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Collecting Coins out of the Celestial Jukebox

Alternative Compensation Systems, or ACS, is an idea that has been gaining a foothold in the academic and legal community in the past few years. The basic theory involves the creation of a pool of money collected through consumer-end taxes or fees on peer-to-peer enabling services.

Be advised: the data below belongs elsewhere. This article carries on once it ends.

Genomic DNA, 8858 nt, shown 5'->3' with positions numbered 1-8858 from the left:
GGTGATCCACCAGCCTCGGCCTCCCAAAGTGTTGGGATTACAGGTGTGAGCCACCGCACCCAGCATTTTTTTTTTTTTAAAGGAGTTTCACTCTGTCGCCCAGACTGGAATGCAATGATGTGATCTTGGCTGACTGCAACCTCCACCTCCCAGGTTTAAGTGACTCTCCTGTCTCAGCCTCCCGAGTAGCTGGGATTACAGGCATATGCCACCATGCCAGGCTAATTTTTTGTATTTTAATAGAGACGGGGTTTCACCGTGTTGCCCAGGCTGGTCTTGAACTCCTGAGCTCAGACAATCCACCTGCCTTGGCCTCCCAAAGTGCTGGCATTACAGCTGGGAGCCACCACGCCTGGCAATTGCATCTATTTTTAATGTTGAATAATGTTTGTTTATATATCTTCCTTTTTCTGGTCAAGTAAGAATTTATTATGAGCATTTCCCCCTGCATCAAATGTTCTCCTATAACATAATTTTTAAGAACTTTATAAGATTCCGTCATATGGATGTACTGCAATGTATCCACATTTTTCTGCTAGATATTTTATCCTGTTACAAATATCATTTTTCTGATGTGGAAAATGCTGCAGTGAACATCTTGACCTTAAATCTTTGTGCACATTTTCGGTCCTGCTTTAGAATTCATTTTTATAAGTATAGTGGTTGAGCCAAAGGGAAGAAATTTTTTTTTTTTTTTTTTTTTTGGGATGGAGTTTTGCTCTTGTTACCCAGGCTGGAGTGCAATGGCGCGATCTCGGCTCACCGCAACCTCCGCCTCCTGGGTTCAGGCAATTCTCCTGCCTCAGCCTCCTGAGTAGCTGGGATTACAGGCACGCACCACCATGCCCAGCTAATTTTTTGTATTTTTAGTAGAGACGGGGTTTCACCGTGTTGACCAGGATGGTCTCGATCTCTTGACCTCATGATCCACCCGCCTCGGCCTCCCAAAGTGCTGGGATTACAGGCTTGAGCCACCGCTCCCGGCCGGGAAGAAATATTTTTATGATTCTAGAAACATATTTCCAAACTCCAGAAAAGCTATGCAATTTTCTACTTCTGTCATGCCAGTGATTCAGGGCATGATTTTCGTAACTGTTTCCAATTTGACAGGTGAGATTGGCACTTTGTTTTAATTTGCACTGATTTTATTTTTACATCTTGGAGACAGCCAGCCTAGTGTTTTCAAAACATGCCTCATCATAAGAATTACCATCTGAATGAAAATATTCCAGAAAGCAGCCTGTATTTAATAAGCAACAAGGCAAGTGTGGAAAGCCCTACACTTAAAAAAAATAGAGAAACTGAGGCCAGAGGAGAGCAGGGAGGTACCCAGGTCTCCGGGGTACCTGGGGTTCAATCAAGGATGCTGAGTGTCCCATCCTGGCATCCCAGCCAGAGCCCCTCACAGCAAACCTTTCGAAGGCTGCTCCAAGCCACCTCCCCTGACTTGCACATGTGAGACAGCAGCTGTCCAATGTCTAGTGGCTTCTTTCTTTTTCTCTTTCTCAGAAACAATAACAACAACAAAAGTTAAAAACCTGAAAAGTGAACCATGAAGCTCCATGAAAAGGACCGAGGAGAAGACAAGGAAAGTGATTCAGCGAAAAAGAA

This pooled money would be distributed to copyright holders and creators based on popularity of songs traded on peer-to-peer networks such as KaZaa and Bearshare, where music is already being traded freely. The legal authority to distribute songs would be achieved through the creation of a compulsory license. Other papers propose that participation in the system would be voluntary and would, hypothetically, shield participants - both the P2P network and the consumer - from copyright infringement lawsuits. The papers written on this topic to date each address these facets in a variety of ways, from the collection of money (should it be a consumer end tax? part of your DSL or cable bill? a pseudo-subscription fee collected by the P2P network providers?), to the measurement of songs shared (survey versus census?), to the licensing arrangements (compulsory license? voluntary participation?). The Future of Music Coalition's primary concern lies at the end of the process - the distribution of revenues to creators and copyright holders. Kristin outlines some of the challenges associated with the creation of a reliable and accurate system under which artists would be paid, especially the comparison of proposals against existing revenue distribution models. She also discusses the impact of commercial digital services such as iTunes and Real's Rhapsody from the musician/indie label perspective.

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